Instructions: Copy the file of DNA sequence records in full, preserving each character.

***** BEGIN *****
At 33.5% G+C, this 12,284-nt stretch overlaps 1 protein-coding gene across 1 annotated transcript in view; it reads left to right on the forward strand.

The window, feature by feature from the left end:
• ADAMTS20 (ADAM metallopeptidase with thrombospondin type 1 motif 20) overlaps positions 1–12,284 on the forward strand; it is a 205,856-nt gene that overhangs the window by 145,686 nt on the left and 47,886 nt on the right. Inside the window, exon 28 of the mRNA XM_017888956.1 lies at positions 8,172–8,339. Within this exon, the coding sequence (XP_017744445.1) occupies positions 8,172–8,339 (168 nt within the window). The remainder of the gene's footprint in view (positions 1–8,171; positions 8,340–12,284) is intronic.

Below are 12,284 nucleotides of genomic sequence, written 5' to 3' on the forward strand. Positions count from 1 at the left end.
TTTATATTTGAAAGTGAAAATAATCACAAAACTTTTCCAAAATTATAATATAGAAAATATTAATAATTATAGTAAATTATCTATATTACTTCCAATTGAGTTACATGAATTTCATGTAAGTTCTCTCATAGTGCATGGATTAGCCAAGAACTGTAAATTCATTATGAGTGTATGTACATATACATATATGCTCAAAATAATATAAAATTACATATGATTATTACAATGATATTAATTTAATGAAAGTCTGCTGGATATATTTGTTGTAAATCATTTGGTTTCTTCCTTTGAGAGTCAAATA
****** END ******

At 33.5% G+C, this 12,284-nt stretch overlaps 1 protein-coding gene across 1 annotated transcript in view; it reads left to right on the forward strand.

The window, feature by feature from the left end:
• ADAMTS20 (ADAM metallopeptidase with thrombospondin type 1 motif 20) overlaps positions 1–12,284 on the forward strand; it is a 205,856-nt gene that overhangs the window by 145,686 nt on the left and 47,886 nt on the right. Inside the window, exon 28 of the mRNA XM_017888956.1 lies at positions 8,172–8,339. Within this exon, the coding sequence (XP_017744445.1) occupies positions 8,172–8,339 (168 nt within the window). The remainder of the gene's footprint in view (positions 1–8,171; positions 8,340–12,284) is intronic.

Below are 12,284 nucleotides of genomic sequence, written 5' to 3' on the forward strand. Positions count from 1 at the left end.
TTTATATTTGAAAGTGAAAATAATCACAAAACTTTTCCAAAATTATAATATAGAAAATATTAATAATTATAGTAAATTATCTATATTACTTCCAATTGAGTTACATGAATTTCATGTAAGTTCTCTCATAGTGCATGGATTAGCCAAGAACTGTAAATTCATTATGAGTGTATGTACATATACATATATGCTCAAAATAATATAAAATTACATATGATTATTACAATGATATTAATTTAATGAAAGTCTGCTGGATATATTTGTTGTAAATCATTTGGTTTCTTCCTTTGAGAGTCAAATA